Ean Schuessler <ean@xxxxxxxxxxxxx> writes:
> And, at some level, all of this... all of these packages, all of these
> lists, all these web sites are a by-product of the OS that Linus has
> helped to guide into existence. This may be an ugly assertion that some
> people hate to give an ear to but there is truth to it.
I find this argument rather interesting to dig into a little bit, since I
think it exposes some assumptions that are critical to why different
people see this issue different ways.
What I hear when I see people make this argument an implied argument that,
by doing great technical work, one earns the right to behave as one
chooses towards other people, or at least to behave worse than we'd
tolerate from someone else in the community. I can see some of the appeal
in this argument, but I fundamentally disagree with it. I don't think
anyone has the right to treat people disrespectfully (dis-courteously?
the problem with courtesy as a word for this set of things is that it
sounds so much milder when negated than I think the reality is), no matter
what things they've done.
In fact, I would go a step further and say that letting people get away
with bad behavior because they've done something amazing in an unrelated
space is the cause of a lot of really awful and evil things in the world.
Thankfully Linus isn't doing anything nearly that bad! But look at, for
example, some of the horrible behavior of NFL football stars in the US,
who have used that celebrity status to get away with doing some really bad
things to other people with far fewer consequences than they would have if
they weren't NFL stars. In that context, most people seem to think this
is a problem. I would apply the same principle universally.
So, I don't think anyone is confused by the facts you're stating, Ean. I
don't think anyone has forgotten those facts, and I don't see any reason
why someone should find them ugly either. Linus has done wonderful things
for the broader community, written some great software, and yes, built a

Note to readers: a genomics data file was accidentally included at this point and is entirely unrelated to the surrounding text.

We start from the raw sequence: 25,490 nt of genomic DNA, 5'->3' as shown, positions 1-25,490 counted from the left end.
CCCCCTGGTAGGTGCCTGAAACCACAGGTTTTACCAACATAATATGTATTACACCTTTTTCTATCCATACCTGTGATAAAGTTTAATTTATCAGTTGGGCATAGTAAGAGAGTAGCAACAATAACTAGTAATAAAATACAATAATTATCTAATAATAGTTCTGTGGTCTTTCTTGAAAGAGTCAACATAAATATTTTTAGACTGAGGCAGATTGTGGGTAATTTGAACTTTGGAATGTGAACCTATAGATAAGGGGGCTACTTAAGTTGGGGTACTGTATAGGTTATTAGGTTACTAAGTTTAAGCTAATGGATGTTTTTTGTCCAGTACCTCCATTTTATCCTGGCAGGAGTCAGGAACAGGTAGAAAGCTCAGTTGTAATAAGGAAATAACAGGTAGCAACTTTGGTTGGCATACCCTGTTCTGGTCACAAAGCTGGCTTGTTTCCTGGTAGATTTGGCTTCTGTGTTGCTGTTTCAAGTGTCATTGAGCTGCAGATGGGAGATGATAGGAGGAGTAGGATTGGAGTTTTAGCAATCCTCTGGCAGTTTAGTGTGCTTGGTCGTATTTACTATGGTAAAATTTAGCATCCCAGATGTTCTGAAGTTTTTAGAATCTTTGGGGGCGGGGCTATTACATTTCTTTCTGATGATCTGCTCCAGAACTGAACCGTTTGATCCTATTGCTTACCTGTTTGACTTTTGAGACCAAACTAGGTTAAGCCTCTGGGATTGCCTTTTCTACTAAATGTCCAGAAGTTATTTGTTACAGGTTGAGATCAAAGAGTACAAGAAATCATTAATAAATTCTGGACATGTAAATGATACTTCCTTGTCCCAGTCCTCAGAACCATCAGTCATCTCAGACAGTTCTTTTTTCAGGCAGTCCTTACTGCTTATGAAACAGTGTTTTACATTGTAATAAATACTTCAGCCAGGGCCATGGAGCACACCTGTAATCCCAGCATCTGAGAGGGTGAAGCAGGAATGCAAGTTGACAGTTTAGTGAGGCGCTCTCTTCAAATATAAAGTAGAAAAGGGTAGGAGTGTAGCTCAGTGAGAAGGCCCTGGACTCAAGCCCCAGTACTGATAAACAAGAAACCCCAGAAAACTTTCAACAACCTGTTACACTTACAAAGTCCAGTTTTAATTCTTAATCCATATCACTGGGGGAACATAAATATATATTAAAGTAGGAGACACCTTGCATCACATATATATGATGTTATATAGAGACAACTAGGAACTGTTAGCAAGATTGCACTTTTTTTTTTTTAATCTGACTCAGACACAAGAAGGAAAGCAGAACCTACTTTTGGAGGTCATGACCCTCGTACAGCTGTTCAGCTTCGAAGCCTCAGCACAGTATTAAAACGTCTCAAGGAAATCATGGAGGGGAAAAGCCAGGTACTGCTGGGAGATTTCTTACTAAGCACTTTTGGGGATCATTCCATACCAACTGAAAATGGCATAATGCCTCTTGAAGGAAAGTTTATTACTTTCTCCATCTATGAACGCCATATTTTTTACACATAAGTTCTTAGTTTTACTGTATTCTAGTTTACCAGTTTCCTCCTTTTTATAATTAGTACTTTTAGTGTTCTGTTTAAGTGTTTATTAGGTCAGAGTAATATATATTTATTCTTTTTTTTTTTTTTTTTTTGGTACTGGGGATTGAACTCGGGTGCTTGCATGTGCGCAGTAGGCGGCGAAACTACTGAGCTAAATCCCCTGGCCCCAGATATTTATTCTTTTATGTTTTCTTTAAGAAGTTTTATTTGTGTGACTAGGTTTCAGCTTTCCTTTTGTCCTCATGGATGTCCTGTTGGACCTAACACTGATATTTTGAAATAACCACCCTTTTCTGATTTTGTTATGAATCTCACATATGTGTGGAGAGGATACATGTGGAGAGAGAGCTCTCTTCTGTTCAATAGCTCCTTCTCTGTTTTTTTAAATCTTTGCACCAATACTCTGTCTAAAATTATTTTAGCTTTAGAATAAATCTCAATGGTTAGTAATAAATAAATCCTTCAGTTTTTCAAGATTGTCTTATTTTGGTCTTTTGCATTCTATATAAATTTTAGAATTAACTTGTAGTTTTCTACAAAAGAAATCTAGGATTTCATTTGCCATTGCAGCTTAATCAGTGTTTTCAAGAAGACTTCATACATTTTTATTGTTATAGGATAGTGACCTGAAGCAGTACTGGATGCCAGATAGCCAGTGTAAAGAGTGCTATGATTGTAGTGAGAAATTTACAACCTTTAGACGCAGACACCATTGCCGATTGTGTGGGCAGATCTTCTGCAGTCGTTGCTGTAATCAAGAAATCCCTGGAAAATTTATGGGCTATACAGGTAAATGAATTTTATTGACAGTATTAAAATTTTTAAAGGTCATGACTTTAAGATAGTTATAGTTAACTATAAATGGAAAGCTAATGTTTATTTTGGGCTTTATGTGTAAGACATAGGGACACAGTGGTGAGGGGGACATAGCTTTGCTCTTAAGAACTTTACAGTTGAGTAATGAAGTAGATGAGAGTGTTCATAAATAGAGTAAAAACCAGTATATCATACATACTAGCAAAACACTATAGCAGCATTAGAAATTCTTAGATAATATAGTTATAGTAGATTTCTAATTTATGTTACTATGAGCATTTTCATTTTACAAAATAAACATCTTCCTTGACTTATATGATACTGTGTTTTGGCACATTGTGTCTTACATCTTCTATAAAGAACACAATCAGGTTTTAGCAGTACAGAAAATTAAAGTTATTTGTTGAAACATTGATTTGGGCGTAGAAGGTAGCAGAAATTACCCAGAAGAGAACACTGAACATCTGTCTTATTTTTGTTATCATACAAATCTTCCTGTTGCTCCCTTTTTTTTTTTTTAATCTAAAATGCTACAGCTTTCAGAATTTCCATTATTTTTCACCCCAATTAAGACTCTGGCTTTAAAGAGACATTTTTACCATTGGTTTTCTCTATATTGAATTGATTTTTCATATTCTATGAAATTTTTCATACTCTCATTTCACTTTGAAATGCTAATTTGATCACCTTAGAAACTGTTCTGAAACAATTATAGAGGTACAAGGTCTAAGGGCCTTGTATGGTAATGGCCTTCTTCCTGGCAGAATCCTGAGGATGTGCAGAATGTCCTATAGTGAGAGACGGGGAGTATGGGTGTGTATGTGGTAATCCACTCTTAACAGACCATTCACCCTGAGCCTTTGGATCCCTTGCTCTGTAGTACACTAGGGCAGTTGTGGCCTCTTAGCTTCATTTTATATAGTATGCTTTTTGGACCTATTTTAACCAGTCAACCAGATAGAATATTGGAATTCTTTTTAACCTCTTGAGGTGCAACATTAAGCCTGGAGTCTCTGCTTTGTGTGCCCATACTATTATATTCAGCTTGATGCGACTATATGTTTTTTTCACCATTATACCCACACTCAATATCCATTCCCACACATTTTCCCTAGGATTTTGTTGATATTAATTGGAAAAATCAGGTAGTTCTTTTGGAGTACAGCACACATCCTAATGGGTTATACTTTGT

community. I'm all in favor of acknowledging that openly. I applauded
him at the DebConf event in that spirit.
He also occasionally acts really nastily towards other people. There's a
human tendency to try to reduce everything to simple statements of good or
bad, but the world doesn't work that way. It's important to be able to
hold both of those concepts in one's mind at the same time.
As I've said elsewhere, I think the Linux kernel community became
successful *despite* these occasional outbursts from Linus, not *because*
of them, and it would be an even better community without them. But I
will also say that, even if that is not true, I would still be opposed to
and quite upset by the outbursts. This is a sort of "The Ones Who Walk
Away from Omelas" thing for me. If it takes that sort of behavior to
build the community, then we shouldn't build the community. (Thankfully,
I don't think that's the case.)
That's just me, obviously, and other people will have different takes on
it. But I've gotten the impression from several people that they somehow
think that we would be negating the good things that Linus has done by
objecting to the things he does that we find unacceptable. Far from it.
The world would be a much simpler place if people who did good things were
somehow incapable of doing unacceptable things, and vice versa. That's
not the world we live in. All these things can be true at the same time.
Russ Allbery (rra@xxxxxxxxxx) <http://www.eyrie.org/~eagle/>
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